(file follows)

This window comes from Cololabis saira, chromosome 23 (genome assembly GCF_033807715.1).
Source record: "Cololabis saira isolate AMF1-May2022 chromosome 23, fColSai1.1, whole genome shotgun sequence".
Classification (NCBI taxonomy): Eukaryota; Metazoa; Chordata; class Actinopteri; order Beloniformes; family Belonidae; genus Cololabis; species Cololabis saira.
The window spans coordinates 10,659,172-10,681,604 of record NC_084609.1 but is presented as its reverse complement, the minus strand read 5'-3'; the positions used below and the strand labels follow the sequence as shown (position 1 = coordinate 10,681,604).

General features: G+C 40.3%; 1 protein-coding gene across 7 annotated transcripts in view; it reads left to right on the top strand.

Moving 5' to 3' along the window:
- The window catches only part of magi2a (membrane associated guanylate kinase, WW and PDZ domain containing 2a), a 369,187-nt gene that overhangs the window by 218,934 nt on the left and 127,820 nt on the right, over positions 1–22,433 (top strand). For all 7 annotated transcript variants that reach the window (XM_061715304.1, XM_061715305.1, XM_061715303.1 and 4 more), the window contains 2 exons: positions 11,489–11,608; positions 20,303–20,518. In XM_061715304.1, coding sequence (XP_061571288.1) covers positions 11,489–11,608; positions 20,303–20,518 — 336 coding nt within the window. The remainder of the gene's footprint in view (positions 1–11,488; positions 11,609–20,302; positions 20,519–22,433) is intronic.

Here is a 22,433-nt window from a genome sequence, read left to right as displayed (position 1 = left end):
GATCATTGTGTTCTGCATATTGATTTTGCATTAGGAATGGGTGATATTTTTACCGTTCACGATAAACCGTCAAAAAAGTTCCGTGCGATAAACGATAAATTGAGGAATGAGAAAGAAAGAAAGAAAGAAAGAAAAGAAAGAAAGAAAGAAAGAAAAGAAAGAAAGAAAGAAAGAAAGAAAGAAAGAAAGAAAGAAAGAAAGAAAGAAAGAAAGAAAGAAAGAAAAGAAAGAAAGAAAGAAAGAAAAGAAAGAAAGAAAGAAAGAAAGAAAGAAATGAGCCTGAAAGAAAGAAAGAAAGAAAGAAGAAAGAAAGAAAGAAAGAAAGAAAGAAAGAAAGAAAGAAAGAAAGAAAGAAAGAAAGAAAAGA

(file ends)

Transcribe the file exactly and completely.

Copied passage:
This window comes from Cololabis saira, chromosome 23 (genome assembly GCF_033807715.1).
Source record: "Cololabis saira isolate AMF1-May2022 chromosome 23, fColSai1.1, whole genome shotgun sequence".
Classification (NCBI taxonomy): Eukaryota; Metazoa; Chordata; class Actinopteri; order Beloniformes; family Belonidae; genus Cololabis; species Cololabis saira.
The window spans coordinates 10,659,172-10,681,604 of record NC_084609.1 but is presented as its reverse complement, the minus strand read 5'-3'; the positions used below and the strand labels follow the sequence as shown (position 1 = coordinate 10,681,604).

General features: G+C 40.3%; 1 protein-coding gene across 7 annotated transcripts in view; it reads left to right on the top strand.

Moving 5' to 3' along the window:
- The window catches only part of magi2a (membrane associated guanylate kinase, WW and PDZ domain containing 2a), a 369,187-nt gene that overhangs the window by 218,934 nt on the left and 127,820 nt on the right, over positions 1–22,433 (top strand). For all 7 annotated transcript variants that reach the window (XM_061715304.1, XM_061715305.1, XM_061715303.1 and 4 more), the window contains 2 exons: positions 11,489–11,608; positions 20,303–20,518. In XM_061715304.1, coding sequence (XP_061571288.1) covers positions 11,489–11,608; positions 20,303–20,518 — 336 coding nt within the window. The remainder of the gene's footprint in view (positions 1–11,488; positions 11,609–20,302; positions 20,519–22,433) is intronic.

Here is a 22,433-nt window from a genome sequence, read left to right as displayed (position 1 = left end):
GATCATTGTGTTCTGCATATTGATTTTGCATTAGGAATGGGTGATATTTTTACCGTTCACGATAAACCGTCAAAAAAGTTCCGTGCGATAAACGATAAATTGAGGAATGAGAAAGAAAGAAAGAAAGAAAGAAAAGAAAGAAAGAAAGAAAGAAAAGAAAGAAAGAAAGAAAGAAAGAAAGAAAGAAAGAAAGAAAGAAAGAAAGAAAGAAAGAAAGAAAGAAAAGAAAGAAAGAAAGAAAGAAAAGAAAGAAAGAAAGAAAGAAAGAAAGAAATGAGCCTGAAAGAAAGAAAGAAAGAAAGAAGAAAGAAAGAAAGAAAGAAAGAAAGAAAGAAAGAAAGAAAGAAAGAAAGAAAGAAAGAAAAGA